- Wm Tyler Bentley's story
- Abraham & Annie Berk's Story
- Isaac & Henrietta Birk's story
- Mary A. Demarest's story
- Farkas & Kunstler Families
- Rachel & Jonah Jacobs' story
- Robert & Mary Larimer's story
- Meyer & Tillie Mahler's story
- Halbert McClure from Donegal
- Wood family of Ohio
- McKibbin & Larimer
- Schwartz family, Ungvar
- John & Mary Slatter's story
- Steiner & Rinehart story
- Genealogy--Free or Fee?
- Sample Templates
- My Genealogy Presentations
Thursday, November 1, 2018
Have you heard about the new genealogy show--Family Tree Live--coming to London in April?
Friday and Saturday, two days packed full of interesting, informative, and entertaining talks and panels about #Genealogy and #family history.
Please take a look at the lecture program, downloadable and printable by day.
On Friday, April 26, I'll be presenting #Genealogy and #familyhistory: How to use social media for genealogy, at 12:15 pm.
On Saturday, April 27, I'll be presenting Planning a Future for Your Family's Past: Do You Have a Genealogical Will? at 10:00 am.
Then on Saturday at 11:30 am, I'm part of a panel talk: Crash Course in Writing Your Family Story. "Four experts in forty minutes! Get top tips from those who know in one crammed session."
Save the dates. Hope to see you in London in April!
Friday, May 4, 2018
As family historians, how can we write about ancestors in a way that is both honest and ethical?
After all, every family has a secret or a story that the current generation knows nothing about. Maybe an ancestor hid an early marriage or had some other hidden relationship . . . or committed a crime . . . or behaved in a manner considered, then or now, to be shameful or questionable or downright wicked.
Our genealogy research can turn up things that families never expected would be known. Especially if we want people to share stories and documents with us, I believe we have an obligation to use that information in a responsible way. It's a balancing act between the honesty we genealogists owe to future generations and the ethical responsibility we owe to those living today.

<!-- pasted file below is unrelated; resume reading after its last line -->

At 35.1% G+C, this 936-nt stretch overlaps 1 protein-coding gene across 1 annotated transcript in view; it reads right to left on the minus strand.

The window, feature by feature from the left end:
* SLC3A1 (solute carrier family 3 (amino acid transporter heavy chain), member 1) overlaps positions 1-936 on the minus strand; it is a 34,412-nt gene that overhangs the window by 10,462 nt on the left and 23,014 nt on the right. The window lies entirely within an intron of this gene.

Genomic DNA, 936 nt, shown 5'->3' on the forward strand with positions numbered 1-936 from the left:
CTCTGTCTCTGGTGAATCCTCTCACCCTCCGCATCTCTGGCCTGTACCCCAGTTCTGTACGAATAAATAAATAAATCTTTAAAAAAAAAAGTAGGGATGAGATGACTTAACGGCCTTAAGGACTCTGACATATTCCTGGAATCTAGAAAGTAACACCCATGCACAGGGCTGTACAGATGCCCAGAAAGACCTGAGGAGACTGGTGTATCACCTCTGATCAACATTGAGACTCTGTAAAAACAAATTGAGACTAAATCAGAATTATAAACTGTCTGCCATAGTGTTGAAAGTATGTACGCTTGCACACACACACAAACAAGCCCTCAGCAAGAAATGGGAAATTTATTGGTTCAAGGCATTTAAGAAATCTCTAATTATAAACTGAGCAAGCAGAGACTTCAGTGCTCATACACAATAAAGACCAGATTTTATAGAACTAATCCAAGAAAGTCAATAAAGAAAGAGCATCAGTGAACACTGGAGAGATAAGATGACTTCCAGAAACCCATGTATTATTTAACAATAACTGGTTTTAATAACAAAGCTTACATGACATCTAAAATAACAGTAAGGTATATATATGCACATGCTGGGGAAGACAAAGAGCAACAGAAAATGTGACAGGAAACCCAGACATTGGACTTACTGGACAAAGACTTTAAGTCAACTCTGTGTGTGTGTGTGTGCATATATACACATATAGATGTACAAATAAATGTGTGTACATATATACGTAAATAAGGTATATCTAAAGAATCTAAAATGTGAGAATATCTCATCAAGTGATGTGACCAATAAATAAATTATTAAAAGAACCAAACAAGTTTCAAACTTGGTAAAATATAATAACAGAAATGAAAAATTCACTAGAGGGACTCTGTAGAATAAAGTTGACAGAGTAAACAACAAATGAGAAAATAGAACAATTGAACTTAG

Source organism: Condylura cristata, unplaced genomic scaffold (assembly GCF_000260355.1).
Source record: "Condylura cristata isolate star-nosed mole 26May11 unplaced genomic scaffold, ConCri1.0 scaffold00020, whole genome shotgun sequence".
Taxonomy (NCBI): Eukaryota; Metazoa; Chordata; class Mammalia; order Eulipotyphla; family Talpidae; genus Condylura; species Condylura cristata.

My personal approach is: If disclosing something about an ancestor would be truly harmful to someone living today, I don't write about it, either on my blog or in any "public" family history.
This has been a real issue only once in my 20 years of genealogy research. In that instance, I put the information into my private genealogy files so the story won't be lost forever. This allows me to be honest with future generations and act responsibly by avoiding potential damage today.
My "genealogical will" leaves my files to relatives who will safeguard them for the sake of descendants. Years from now, when these genealogical heirs sift through the files, they can weigh the consequences of disclosure in light of how much time has passed and whether anyone would be harmed if the story is told then, not now.
What do you think? Please share your thoughts on this delicate balancing act.
Thursday, November 24, 2016
|Saving my parents' wedding album by making a photo book for their 3 grandchildren|
After so many decades, their wedding album was pretty beat up-looking (see below). So I decided to preserve it and share it with Harry & Daisy's three grandchildren now, along with the story of their courtship and marriage. This is also an easy way to be sure that a single heirloom album can be enjoyed by multiple heirs for many years to come.
Here are the steps I took, little by little, to make a pretty and romantic photobook from the wedding album: